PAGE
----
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A good way to visualize gradient ascent/descent is to assume you are in a quadratic bowl or on a mountain. If I visualize this, then the direction of steepest ascent/descent is the one that points straight towards the bottom of the bowl or top of the mountain.

With this understanding I have two questions:

  1. If you want to climb the hill or go down a bowl, why take a zig-zag path instead of taking a straight path to the top/bottom?

  2. Why doesn't the steepest path have a unit in the z direction? I understand that gradient is orthogonal to the level sets of the function. That is it lies in the x-y plane orthogonal to the contour. But why doesn't it have a unit in the z direction? With a unit in the z direction, it can point towards the minima/maxima and still be orthogonal to contour lines.

I have a related question: Gradient is NOT the direction that points to the minimum or maximum

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  • $\begingroup$ The reason one takes a zigzag path (see: switchbacks) up a mountain is for a number of reasons, including the fact that the steepest possible assent is often very physically demanding for hikers (and potentially too steep for cars / trucks to safely ascend). Such paths also mitigate erosion problems IIRC. But the zigzag path is certainly not the "fastest" way up. To answer your second question, the "z" component is pre-determined by which direction one chooses to walk at any given point. It would be redundant information. $\endgroup$ – Kaj Hansen May 5 '17 at 23:27
  • $\begingroup$ The gradient of a function on two variables is a vector "in the input space", i.e. a vector with two components. What would it even mean for such a vector to have a "$z$-direction"? $\endgroup$ – Omnomnomnom May 5 '17 at 23:30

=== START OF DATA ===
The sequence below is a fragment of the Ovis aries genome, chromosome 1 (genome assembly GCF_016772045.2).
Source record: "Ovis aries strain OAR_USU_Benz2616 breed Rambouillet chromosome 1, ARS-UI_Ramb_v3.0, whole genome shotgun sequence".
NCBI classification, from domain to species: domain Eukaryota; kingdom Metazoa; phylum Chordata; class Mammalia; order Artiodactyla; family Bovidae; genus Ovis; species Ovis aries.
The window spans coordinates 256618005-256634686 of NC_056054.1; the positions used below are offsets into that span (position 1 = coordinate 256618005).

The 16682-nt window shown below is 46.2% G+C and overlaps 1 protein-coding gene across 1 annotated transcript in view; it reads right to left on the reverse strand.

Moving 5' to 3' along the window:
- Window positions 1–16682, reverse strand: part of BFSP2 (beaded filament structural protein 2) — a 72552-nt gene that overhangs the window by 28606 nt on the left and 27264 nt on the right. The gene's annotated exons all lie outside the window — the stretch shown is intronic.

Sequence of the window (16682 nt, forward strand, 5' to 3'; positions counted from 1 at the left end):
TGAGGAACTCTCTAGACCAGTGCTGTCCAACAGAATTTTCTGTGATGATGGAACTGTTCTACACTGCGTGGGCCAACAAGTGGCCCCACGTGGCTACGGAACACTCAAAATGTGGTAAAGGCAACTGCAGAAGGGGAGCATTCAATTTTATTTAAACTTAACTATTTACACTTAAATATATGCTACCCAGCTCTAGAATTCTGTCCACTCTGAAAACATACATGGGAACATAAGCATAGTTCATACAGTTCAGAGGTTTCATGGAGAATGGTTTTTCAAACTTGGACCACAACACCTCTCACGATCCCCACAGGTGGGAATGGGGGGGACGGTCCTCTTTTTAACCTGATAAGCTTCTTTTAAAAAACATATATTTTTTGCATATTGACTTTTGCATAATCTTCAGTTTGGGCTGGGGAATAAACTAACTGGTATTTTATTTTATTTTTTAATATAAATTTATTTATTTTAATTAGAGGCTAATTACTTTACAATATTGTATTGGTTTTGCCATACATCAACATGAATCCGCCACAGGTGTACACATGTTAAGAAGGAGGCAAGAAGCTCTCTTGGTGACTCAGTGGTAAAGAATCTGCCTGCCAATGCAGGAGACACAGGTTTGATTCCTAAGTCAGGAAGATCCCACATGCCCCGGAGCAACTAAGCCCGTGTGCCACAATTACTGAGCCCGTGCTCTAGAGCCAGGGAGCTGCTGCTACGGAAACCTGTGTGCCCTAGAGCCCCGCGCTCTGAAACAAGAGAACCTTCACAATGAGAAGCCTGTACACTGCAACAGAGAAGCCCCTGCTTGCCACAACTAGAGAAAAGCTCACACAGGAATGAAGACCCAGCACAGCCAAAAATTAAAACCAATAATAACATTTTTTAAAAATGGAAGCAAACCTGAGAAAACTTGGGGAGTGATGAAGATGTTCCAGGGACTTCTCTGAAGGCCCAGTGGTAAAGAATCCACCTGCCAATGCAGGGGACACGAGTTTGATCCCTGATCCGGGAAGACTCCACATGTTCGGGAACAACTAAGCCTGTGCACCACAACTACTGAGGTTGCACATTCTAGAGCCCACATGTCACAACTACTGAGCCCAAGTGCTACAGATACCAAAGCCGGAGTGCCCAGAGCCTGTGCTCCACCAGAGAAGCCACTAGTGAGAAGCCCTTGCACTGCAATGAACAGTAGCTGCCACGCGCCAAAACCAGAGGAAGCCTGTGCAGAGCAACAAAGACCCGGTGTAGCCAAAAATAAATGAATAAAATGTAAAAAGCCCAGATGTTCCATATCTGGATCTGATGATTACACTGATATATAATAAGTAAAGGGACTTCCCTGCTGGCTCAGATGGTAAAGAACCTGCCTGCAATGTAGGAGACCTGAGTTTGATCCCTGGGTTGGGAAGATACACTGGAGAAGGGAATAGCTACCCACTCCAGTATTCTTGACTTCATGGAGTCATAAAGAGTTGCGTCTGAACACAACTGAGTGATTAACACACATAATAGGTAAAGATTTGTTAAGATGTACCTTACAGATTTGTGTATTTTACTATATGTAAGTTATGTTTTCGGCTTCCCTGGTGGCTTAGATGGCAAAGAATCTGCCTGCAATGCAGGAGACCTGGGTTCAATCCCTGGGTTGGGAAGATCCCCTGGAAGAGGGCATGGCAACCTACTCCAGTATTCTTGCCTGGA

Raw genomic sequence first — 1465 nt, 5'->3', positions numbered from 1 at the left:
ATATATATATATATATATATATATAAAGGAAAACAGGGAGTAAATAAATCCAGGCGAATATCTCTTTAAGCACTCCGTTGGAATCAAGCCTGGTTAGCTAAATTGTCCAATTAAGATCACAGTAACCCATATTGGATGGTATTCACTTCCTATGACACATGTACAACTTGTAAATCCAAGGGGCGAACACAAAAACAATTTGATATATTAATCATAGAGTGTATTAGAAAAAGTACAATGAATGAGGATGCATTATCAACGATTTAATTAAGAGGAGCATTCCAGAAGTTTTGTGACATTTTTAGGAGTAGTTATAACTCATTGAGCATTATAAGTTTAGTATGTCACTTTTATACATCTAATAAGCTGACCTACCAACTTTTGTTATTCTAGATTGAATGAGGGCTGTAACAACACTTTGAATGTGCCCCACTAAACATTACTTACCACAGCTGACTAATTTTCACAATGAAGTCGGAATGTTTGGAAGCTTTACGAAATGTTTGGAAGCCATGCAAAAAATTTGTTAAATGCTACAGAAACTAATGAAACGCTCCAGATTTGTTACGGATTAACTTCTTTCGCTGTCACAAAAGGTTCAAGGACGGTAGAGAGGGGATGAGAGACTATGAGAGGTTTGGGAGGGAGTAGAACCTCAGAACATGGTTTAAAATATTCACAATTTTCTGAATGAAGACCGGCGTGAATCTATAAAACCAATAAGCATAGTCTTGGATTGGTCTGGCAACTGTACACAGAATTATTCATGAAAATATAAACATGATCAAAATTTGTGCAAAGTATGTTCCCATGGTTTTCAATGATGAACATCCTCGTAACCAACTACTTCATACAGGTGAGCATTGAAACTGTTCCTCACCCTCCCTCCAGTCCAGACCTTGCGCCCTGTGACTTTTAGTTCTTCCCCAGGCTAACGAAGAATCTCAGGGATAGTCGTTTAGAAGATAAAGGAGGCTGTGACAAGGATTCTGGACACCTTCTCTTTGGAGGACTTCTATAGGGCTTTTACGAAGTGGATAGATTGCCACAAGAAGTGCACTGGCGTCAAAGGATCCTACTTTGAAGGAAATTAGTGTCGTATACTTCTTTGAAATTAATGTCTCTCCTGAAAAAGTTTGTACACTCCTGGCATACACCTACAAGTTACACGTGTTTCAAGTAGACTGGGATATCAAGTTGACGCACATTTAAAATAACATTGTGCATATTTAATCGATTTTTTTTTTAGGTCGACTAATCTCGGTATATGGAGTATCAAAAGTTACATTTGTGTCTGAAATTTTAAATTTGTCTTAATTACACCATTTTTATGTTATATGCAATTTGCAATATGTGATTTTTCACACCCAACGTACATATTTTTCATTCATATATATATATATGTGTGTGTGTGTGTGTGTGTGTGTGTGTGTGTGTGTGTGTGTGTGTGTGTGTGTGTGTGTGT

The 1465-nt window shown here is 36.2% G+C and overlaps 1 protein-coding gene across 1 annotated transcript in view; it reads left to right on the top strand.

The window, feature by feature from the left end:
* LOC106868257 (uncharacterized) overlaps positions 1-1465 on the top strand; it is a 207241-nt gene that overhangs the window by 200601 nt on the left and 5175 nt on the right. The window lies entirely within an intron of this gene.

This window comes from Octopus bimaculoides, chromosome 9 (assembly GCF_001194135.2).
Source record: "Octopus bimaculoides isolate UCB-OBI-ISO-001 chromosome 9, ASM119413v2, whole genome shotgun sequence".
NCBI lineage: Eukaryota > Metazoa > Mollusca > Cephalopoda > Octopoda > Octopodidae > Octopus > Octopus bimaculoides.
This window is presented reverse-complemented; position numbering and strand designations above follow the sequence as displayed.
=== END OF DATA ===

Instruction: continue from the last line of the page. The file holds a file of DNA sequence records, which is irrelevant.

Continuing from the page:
• $\begingroup$ To expand on my earlier comment, it isn't too hard for most physically fit hikers to walk, say, 5 miles at a 5% grade. But it can be nigh-impossible for hikers to walk, say, 1 mile at a 30% grade. $\endgroup$ – Kaj Hansen May 5 '17 at 23:33
  • $\begingroup$ A gradient of $[1, 2]$ means that the slope is $1$ in the $x$ direction and $2$ in the $y$ direction. This completely defines the slope at that point. Why would you need a $z$ component? $\endgroup$ – Kaynex May 5 '17 at 23:50
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    $\begingroup$ It’s a zig-zag path for two reasons. The first, which is being covered in your related question, is that the gradient at a point doesn’t necessarily point toward a minimum (not even a local one). It points in the direction in which the slope is steepest at that point. The second reason is that gradient descent/ascent takes finite-length steps, ignoring all the changes of direction of the gradient in between stopping points. If instead you continuously adjusted the direction of motion, you’d end up with a smooth, albeit not necessarily straight, path. $\endgroup$ – amd May 6 '17 at 0:18
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Suppose we have a $n \times n$ symmetric, positive definite matrix $\rm Q$. We define the following (convex) quadratic cost function

$$f (\mathrm x) := \frac 12 \mathrm x^\top \mathrm Q \,\mathrm x$$

whose gradient is $\nabla f (\mathrm x) = \mathrm Q \mathrm x$. Using gradient descent with step size $\mu > 0$,

$$\begin{array}{rl} \mathrm x_{k+1} &= \mathrm x_k - \mu \nabla f (\mathrm x_k)\\ &= \mathrm x_k - \mu \mathrm Q \mathrm x_k\\ &= \left( \mathrm I_n - \mu \mathrm Q \right) \mathrm x_k\end{array}$$

Let $\rm Q = V \Lambda V^\top$ be a spectral decomposition of $\rm Q$. Let $\eta_k := \mathrm V^\top \mathrm x_k$. After a bit of work, we obtain

$$\eta_{k+1} = \left( \mathrm I_n - \mu \Lambda \right) \eta_k$$

Note that if

$$0 < \mu \leq \frac{1}{\lambda_{\max} (\mathrm Q)}$$

then all the entries on the main diagonal of $\mathrm I_n - \mu \Lambda$ are in $[0,1)$ and, thus, no zig-zag behavior does occur. However, if

$$\frac{1}{\lambda_{\max} (\mathrm Q)} < \mu \leq \frac{2}{\lambda_{\max} (\mathrm Q)}$$

then at least one of the entries on the main diagonal of $\mathrm I_n - \mu \Lambda$ will be in $[-1,0)$ and, thus, zig-zagging will occur. In short, zig-zagging arises when the step size $\mu$ is not chosen properly.

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Here's the plot of the gradient of a certain bowl. Notice that while the arrows point "uphill", they don't necessarily point directly away from the minimum at $(0,0)$.

The straight path to the bottom will not, in general, follow the direction of steepest descent.

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